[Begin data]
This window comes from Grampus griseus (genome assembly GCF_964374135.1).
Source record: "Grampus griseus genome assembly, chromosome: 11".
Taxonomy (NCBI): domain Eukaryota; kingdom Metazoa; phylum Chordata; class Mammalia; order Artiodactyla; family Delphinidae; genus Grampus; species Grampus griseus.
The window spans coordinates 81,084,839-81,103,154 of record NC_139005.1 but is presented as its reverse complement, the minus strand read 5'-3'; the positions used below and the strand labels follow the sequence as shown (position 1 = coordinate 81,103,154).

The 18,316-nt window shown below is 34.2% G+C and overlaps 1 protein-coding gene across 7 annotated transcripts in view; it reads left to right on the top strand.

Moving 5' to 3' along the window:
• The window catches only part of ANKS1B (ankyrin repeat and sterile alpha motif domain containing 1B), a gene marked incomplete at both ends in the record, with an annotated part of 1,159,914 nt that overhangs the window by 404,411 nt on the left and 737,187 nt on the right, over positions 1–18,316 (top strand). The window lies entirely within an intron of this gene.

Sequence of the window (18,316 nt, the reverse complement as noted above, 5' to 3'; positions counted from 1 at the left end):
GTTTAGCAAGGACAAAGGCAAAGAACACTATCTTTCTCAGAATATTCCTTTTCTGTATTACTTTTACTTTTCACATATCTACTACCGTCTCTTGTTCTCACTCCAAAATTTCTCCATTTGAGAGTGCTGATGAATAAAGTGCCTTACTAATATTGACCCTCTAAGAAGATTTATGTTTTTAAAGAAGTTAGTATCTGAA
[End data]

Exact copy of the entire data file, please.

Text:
This window comes from Grampus griseus (genome assembly GCF_964374135.1).
Source record: "Grampus griseus genome assembly, chromosome: 11".
Taxonomy (NCBI): domain Eukaryota; kingdom Metazoa; phylum Chordata; class Mammalia; order Artiodactyla; family Delphinidae; genus Grampus; species Grampus griseus.
The window spans coordinates 81,084,839-81,103,154 of record NC_139005.1 but is presented as its reverse complement, the minus strand read 5'-3'; the positions used below and the strand labels follow the sequence as shown (position 1 = coordinate 81,103,154).

The 18,316-nt window shown below is 34.2% G+C and overlaps 1 protein-coding gene across 7 annotated transcripts in view; it reads left to right on the top strand.

Moving 5' to 3' along the window:
• The window catches only part of ANKS1B (ankyrin repeat and sterile alpha motif domain containing 1B), a gene marked incomplete at both ends in the record, with an annotated part of 1,159,914 nt that overhangs the window by 404,411 nt on the left and 737,187 nt on the right, over positions 1–18,316 (top strand). The window lies entirely within an intron of this gene.

Sequence of the window (18,316 nt, the reverse complement as noted above, 5' to 3'; positions counted from 1 at the left end):
GTTTAGCAAGGACAAAGGCAAAGAACACTATCTTTCTCAGAATATTCCTTTTCTGTATTACTTTTACTTTTCACATATCTACTACCGTCTCTTGTTCTCACTCCAAAATTTCTCCATTTGAGAGTGCTGATGAATAAAGTGCCTTACTAATATTGACCCTCTAAGAAGATTTATGTTTTTAAAGAAGTTAGTATCTGAA